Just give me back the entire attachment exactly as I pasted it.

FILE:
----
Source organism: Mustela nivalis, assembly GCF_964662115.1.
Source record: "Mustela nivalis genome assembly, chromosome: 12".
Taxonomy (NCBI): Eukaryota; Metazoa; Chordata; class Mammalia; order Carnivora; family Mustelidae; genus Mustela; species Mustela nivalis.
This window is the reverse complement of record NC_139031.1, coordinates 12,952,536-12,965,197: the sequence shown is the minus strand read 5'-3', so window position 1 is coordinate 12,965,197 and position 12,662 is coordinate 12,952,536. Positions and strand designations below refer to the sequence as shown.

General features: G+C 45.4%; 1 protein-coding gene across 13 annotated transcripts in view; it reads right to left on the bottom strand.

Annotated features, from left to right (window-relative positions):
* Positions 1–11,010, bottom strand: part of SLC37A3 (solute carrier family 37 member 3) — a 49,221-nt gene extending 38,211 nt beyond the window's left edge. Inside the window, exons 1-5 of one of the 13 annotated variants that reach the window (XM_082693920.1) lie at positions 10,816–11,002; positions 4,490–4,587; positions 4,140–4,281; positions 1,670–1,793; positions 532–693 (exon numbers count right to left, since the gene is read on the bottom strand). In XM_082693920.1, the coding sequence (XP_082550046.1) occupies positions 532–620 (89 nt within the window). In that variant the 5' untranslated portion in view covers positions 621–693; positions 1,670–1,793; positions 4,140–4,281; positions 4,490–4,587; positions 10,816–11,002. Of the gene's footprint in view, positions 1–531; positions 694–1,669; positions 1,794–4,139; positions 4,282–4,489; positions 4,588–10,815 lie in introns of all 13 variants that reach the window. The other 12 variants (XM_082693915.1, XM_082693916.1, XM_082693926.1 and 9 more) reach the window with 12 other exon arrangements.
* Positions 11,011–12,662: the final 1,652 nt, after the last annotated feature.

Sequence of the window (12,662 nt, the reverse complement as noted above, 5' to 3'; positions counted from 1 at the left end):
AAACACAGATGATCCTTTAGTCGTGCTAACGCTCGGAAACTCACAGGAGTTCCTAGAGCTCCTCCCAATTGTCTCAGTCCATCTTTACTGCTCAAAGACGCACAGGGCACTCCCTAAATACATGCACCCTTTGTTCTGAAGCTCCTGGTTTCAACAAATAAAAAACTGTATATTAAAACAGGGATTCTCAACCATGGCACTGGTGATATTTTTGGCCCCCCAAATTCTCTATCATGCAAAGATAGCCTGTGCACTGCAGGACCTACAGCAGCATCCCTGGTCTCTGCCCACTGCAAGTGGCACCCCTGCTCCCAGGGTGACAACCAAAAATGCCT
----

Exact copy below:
Source organism: Mustela nivalis, assembly GCF_964662115.1.
Source record: "Mustela nivalis genome assembly, chromosome: 12".
Taxonomy (NCBI): Eukaryota; Metazoa; Chordata; class Mammalia; order Carnivora; family Mustelidae; genus Mustela; species Mustela nivalis.
This window is the reverse complement of record NC_139031.1, coordinates 12,952,536-12,965,197: the sequence shown is the minus strand read 5'-3', so window position 1 is coordinate 12,965,197 and position 12,662 is coordinate 12,952,536. Positions and strand designations below refer to the sequence as shown.

General features: G+C 45.4%; 1 protein-coding gene across 13 annotated transcripts in view; it reads right to left on the bottom strand.

Annotated features, from left to right (window-relative positions):
* Positions 1–11,010, bottom strand: part of SLC37A3 (solute carrier family 37 member 3) — a 49,221-nt gene extending 38,211 nt beyond the window's left edge. Inside the window, exons 1-5 of one of the 13 annotated variants that reach the window (XM_082693920.1) lie at positions 10,816–11,002; positions 4,490–4,587; positions 4,140–4,281; positions 1,670–1,793; positions 532–693 (exon numbers count right to left, since the gene is read on the bottom strand). In XM_082693920.1, the coding sequence (XP_082550046.1) occupies positions 532–620 (89 nt within the window). In that variant the 5' untranslated portion in view covers positions 621–693; positions 1,670–1,793; positions 4,140–4,281; positions 4,490–4,587; positions 10,816–11,002. Of the gene's footprint in view, positions 1–531; positions 694–1,669; positions 1,794–4,139; positions 4,282–4,489; positions 4,588–10,815 lie in introns of all 13 variants that reach the window. The other 12 variants (XM_082693915.1, XM_082693916.1, XM_082693926.1 and 9 more) reach the window with 12 other exon arrangements.
* Positions 11,011–12,662: the final 1,652 nt, after the last annotated feature.

Sequence of the window (12,662 nt, the reverse complement as noted above, 5' to 3'; positions counted from 1 at the left end):
AAACACAGATGATCCTTTAGTCGTGCTAACGCTCGGAAACTCACAGGAGTTCCTAGAGCTCCTCCCAATTGTCTCAGTCCATCTTTACTGCTCAAAGACGCACAGGGCACTCCCTAAATACATGCACCCTTTGTTCTGAAGCTCCTGGTTTCAACAAATAAAAAACTGTATATTAAAACAGGGATTCTCAACCATGGCACTGGTGATATTTTTGGCCCCCCAAATTCTCTATCATGCAAAGATAGCCTGTGCACTGCAGGACCTACAGCAGCATCCCTGGTCTCTGCCCACTGCAAGTGGCACCCCTGCTCCCAGGGTGACAACCAAAAATGCCT